• Kevin Polito

            I’ve been riding since 1974 and have owned sport bikes, a dirt bike, and touring bikes. A day ride for me is enough interstate to get out in the country, then 150 to 200 miles of riding twisty backroads to a lunch destination and back. A scooter wouldn’t work for that. In the past I’ve also taken cross-country, 400-miles-per-day rides. A scooter wouldn’t work for that, either. The longer the ride, the more every little discomfort — including dealing with a less-stable bike — is magnified.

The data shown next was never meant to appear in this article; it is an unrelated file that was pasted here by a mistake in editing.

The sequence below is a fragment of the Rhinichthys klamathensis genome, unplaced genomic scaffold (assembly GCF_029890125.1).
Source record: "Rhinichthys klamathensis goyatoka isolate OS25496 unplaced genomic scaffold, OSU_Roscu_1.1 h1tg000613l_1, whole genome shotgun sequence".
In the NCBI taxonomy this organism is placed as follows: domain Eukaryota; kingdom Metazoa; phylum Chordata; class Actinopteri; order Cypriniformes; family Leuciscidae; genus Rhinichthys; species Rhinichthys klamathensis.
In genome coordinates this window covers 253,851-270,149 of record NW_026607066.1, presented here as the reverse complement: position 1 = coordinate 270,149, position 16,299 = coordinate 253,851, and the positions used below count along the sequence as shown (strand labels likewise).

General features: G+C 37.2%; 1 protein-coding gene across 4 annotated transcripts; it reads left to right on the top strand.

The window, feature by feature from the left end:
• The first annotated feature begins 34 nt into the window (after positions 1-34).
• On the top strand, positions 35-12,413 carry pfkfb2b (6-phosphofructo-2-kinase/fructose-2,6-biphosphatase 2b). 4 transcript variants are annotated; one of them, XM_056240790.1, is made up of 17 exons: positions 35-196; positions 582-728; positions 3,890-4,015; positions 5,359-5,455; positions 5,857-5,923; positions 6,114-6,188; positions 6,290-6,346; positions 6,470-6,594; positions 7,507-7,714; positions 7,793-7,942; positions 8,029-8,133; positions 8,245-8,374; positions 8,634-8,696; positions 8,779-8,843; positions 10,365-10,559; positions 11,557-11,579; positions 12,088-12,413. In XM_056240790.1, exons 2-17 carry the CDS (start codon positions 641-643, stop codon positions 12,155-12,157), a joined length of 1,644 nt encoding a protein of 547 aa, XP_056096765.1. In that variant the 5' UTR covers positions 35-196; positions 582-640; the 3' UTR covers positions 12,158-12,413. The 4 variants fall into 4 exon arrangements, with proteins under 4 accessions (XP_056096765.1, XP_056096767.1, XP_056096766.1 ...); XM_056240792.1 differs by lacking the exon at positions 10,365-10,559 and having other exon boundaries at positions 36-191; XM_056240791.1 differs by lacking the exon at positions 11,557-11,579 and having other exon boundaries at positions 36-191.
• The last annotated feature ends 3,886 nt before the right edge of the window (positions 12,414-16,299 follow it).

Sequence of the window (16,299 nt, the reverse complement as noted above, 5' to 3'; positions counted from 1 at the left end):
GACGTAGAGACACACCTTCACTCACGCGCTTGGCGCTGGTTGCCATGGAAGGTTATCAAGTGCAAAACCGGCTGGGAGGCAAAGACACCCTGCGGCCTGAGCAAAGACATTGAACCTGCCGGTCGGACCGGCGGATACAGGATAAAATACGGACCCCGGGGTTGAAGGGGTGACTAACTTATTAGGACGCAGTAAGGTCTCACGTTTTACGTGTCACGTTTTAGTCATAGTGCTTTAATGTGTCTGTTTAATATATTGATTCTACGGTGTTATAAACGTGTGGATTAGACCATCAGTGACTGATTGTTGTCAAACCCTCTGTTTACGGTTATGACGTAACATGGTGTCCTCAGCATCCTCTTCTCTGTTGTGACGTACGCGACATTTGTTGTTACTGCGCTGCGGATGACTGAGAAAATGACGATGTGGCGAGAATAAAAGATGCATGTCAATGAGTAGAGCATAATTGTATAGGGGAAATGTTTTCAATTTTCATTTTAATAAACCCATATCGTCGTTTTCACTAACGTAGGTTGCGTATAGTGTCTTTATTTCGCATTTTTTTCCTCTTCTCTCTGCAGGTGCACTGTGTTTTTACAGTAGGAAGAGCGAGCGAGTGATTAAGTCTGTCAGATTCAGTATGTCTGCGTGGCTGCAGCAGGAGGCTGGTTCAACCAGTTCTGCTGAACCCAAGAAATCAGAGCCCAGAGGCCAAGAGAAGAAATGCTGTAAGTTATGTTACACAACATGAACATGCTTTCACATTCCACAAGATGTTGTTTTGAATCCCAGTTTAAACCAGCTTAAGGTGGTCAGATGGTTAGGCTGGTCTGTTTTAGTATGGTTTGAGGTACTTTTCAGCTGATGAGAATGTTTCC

• jeff benson

    My wife is only 5’2″ and the only decent 2wheelers for her are scooters. She has a Kymco 200. It’s actually a hoot to ride. Too many people here are snobs.

  • Alaskan18724

    “Their more common two-wheeled brethren?” I demand a recount!

  • Alaskan18724

    And “maxi scooter” is a term that should be immediately excused from the vernacular, for a whole slew of reasons my wife won’t let me talk about….